Effects of nature on restorative and cognitive benefits in indoor environment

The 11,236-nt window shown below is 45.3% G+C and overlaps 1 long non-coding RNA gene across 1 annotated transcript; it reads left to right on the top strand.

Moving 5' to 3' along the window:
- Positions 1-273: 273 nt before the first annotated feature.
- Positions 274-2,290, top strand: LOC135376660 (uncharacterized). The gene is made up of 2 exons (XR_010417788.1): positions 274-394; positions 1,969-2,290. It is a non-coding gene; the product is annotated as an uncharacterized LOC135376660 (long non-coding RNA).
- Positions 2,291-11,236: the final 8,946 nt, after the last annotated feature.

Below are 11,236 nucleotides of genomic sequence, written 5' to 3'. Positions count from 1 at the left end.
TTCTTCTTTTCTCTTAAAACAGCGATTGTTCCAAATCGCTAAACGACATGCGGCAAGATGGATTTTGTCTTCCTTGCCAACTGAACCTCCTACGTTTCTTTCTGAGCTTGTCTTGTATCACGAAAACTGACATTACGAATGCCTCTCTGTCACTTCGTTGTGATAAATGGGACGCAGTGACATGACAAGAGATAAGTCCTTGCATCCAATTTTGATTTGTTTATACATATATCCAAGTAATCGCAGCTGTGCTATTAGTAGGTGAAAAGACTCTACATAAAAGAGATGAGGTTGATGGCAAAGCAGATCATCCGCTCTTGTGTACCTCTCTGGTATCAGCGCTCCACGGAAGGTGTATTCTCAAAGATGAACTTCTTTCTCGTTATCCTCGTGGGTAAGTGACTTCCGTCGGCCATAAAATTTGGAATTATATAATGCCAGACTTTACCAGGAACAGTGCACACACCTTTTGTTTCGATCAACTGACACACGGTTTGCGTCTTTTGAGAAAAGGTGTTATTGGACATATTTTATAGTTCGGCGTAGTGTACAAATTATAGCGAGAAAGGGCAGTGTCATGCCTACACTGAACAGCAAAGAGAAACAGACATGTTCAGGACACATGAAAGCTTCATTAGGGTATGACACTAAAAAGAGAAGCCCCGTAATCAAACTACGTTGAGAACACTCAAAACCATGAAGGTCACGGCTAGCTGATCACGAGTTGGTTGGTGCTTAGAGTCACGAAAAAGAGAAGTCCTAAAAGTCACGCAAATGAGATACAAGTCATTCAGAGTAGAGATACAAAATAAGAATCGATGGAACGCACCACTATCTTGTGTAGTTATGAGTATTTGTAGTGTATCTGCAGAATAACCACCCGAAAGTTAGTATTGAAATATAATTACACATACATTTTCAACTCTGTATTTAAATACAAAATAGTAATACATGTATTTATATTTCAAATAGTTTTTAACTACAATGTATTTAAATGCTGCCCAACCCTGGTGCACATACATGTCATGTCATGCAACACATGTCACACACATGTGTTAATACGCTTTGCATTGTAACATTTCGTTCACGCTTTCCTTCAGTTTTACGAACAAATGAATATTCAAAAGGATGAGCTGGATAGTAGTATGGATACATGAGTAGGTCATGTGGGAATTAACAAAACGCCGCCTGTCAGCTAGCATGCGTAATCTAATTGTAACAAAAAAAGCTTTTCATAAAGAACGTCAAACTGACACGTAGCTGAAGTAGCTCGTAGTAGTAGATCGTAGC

This study investigates the effects of natural exposure in an indoor environment on restorative quality and cognitive ability. Thirty participants were shown nature at three different indoor sites: baseline, indoor (some vegetation), and semi-indoor (a large amount of vegetation and view to sky) for five minutes. After viewing, they completed an assessment of restoration and a cognitive task, and their electroencephalography (EEG) was recorded. Compared to the baseline, the sites with nature resulted in restorative (higher perceived restoration scores) and cognitive (higher working memory performance and lower delta-to-theta ratio (DTR), delta-to-alpha ratio (DAR), theta-to-beta ratio (TBR), and alpha-to-beta ratio (ABR) responses) benefits. These findings further our understanding of the effects of exposure to nature on restorative and cognitive benefits in an indoor environment, and help to build guidance for future research on the effects of nature indoors and designing restorative- and cognitive-enhancing indoor spaces.

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